vivo Peptide Bond formation & growth of the
acids in the ribosome are
their respective tRNAs by
ester bond (R - O - R) between the carboxyl terminus and
the amino acceptor stem
(left). During formation of a peptide bond, the ester bond of the amino
acid in the (P)eptidyl site is cleaved, and Peptidyl Transferase catalyzes a reaction (see Note)
between its carboxyl terminus and the amino
terminus of the amino acid in the (A)mino site. This
transfers the P-site
acid to the A-site
amino acid, and the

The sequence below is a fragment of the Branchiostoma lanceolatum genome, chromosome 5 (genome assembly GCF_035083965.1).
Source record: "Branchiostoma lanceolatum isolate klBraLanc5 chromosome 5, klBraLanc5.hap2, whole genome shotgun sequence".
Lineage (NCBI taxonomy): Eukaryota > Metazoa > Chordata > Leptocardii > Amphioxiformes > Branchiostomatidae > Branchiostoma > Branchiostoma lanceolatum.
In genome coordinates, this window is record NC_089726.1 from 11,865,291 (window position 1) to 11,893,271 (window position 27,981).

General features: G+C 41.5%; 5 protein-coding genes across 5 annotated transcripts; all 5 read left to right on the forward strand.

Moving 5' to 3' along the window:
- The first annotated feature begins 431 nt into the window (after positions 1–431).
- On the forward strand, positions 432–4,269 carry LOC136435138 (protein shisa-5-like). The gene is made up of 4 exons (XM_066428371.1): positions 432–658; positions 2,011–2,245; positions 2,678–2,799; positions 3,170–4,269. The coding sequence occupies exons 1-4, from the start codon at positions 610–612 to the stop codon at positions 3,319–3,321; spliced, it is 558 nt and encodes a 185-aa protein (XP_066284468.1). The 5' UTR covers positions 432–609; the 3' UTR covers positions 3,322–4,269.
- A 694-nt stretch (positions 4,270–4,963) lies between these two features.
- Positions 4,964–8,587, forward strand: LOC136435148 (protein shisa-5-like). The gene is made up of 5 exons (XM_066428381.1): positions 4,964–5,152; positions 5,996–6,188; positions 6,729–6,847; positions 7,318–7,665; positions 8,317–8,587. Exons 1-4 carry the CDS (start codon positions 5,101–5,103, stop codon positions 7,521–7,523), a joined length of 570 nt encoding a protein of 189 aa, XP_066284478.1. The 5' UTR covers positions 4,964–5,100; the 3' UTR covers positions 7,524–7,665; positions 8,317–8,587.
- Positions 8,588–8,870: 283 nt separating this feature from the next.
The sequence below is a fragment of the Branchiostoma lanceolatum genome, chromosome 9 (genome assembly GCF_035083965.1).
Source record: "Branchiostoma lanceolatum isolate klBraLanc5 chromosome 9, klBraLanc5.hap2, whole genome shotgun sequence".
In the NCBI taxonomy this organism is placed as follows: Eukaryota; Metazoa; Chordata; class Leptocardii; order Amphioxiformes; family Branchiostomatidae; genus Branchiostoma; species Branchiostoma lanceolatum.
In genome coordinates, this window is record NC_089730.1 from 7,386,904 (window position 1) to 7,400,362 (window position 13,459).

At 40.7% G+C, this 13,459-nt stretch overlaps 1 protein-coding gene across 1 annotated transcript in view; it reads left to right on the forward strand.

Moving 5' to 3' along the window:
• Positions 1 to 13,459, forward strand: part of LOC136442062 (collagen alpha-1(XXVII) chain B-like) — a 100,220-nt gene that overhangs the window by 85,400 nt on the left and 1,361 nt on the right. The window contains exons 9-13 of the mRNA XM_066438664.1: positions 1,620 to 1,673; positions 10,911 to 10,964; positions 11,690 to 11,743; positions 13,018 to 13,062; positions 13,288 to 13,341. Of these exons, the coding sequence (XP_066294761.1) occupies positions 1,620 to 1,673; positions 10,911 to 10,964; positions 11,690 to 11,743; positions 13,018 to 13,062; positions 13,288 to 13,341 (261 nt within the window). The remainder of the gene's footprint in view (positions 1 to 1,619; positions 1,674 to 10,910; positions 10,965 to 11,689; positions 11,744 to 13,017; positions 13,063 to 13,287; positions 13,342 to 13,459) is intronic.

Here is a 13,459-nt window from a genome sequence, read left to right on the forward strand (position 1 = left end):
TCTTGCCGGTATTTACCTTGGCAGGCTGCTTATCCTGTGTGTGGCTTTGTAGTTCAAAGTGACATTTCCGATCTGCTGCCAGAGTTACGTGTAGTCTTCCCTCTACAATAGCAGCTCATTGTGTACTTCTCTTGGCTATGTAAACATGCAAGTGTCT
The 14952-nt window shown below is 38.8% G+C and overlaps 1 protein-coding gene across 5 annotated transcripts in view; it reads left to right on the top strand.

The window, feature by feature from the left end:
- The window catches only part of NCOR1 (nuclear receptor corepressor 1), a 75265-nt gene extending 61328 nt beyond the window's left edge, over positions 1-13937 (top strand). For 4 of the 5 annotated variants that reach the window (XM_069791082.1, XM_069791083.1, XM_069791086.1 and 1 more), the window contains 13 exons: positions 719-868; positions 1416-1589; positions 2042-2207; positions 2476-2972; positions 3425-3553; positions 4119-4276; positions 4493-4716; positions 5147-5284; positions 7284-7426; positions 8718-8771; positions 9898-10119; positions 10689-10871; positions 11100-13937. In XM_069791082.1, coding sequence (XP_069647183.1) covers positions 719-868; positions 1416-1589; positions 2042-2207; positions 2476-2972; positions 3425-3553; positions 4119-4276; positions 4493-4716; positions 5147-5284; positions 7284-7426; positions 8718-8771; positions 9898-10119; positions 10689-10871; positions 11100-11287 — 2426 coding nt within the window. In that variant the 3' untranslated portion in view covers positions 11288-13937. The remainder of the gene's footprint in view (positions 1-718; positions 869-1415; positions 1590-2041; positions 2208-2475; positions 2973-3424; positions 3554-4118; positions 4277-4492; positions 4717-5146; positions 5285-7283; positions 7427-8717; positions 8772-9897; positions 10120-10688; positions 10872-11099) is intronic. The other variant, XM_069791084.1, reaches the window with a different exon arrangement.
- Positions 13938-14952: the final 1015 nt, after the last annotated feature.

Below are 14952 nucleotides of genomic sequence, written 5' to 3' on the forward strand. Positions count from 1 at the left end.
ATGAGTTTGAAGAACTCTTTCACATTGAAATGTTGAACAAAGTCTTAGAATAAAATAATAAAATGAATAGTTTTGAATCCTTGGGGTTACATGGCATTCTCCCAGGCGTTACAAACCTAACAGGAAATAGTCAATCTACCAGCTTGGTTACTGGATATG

original amino terminus remains unmodified.
polypeptide thus "grows" from the amino terminus to the
Note: In vitro formation
of the peptide bond is often described as a dehydration reaction
that involves the splitting out of an H20.
However, the in vivo reaction does not.
Note first that the
C terminus of the amino acid in the P site participates in
the ester bond as a carbonyl
radical (-C=O), without a separate -OH group. The peptide bond is formed by a
of the N of the A site amino terminus on this carbonyl C. The -O- of the ester bond
remains attached to the 3'-C
of the tRNA. The
proton on the 2'-C
then shifts to the 3'-C
to restore the -OH
terminus of the uncharged tRNA,
and a proton from the amino terminus of the incoming amino
acid the shifts to the 2'-C.
The in vivo
reaction balances, without production of an H20 molecule.